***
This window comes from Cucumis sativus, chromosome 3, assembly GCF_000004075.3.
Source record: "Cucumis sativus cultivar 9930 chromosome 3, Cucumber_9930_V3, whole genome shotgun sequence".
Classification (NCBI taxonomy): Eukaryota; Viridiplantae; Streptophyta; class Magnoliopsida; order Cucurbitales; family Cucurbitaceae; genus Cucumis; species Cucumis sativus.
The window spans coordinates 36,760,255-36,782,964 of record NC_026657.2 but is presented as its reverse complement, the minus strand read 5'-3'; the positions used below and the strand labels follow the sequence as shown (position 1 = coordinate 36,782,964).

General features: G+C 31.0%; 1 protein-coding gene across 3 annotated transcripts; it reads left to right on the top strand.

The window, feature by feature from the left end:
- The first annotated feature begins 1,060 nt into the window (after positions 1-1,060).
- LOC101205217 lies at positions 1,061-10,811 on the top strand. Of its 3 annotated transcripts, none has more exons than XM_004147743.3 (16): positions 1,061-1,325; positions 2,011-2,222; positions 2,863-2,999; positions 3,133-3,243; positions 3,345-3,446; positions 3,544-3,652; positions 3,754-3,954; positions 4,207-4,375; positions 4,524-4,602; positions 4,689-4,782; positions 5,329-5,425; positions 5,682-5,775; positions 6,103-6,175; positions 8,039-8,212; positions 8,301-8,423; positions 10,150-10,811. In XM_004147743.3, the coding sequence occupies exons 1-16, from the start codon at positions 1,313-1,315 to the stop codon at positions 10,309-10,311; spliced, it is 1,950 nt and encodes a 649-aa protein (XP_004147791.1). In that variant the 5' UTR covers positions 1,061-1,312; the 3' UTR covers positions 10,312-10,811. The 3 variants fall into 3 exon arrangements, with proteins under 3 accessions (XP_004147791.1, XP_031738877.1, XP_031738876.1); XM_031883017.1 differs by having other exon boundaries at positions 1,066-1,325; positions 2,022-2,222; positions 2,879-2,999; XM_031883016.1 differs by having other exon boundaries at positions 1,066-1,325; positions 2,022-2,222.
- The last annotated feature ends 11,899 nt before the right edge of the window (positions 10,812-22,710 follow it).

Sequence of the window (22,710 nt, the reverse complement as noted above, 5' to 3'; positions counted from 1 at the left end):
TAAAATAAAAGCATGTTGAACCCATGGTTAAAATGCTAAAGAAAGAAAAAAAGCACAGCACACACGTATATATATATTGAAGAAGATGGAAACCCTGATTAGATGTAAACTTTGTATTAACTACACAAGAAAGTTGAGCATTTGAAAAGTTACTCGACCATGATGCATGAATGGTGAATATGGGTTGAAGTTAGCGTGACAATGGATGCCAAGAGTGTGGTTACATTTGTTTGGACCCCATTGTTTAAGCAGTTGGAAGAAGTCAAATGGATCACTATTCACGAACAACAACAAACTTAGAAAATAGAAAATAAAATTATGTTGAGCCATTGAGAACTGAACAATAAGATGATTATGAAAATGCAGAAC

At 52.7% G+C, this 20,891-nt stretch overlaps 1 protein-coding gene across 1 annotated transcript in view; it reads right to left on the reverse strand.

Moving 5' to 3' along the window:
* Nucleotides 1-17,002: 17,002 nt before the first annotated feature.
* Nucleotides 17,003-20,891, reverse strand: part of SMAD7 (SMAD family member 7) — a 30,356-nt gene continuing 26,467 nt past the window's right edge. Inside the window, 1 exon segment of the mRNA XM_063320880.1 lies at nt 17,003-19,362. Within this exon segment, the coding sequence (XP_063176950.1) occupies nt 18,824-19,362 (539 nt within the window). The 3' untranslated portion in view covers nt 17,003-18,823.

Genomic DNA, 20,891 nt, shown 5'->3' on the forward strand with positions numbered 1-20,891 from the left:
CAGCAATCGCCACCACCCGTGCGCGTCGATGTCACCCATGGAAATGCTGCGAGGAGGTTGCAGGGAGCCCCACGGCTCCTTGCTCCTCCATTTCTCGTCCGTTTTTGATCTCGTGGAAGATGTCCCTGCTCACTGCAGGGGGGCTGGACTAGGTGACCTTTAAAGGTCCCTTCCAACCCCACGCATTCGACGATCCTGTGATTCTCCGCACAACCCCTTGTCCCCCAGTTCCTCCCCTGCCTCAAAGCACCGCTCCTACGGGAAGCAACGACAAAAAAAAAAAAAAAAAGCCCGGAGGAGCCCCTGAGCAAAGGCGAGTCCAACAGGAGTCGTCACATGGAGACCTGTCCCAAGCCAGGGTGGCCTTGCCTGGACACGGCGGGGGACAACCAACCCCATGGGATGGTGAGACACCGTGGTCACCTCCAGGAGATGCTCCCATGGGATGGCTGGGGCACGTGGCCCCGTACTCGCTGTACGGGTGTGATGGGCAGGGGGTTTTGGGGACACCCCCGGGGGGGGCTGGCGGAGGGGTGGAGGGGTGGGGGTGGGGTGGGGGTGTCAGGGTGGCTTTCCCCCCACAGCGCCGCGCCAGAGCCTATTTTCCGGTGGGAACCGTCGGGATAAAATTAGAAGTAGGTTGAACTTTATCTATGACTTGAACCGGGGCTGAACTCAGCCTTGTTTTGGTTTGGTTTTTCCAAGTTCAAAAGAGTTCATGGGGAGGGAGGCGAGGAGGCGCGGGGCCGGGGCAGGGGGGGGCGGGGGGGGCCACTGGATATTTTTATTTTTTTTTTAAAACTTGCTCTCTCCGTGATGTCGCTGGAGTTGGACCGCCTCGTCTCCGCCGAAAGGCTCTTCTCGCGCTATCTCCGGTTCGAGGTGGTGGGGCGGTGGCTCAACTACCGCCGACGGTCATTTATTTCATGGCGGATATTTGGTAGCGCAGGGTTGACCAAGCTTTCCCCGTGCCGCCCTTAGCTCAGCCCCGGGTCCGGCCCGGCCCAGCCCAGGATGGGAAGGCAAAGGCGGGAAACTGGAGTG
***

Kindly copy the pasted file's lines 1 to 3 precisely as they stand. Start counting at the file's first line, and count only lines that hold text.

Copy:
This window comes from Cucumis sativus, chromosome 3, assembly GCF_000004075.3.
Source record: "Cucumis sativus cultivar 9930 chromosome 3, Cucumber_9930_V3, whole genome shotgun sequence".
Classification (NCBI taxonomy): Eukaryota; Viridiplantae; Streptophyta; class Magnoliopsida; order Cucurbitales; family Cucurbitaceae; genus Cucumis; species Cucumis sativus.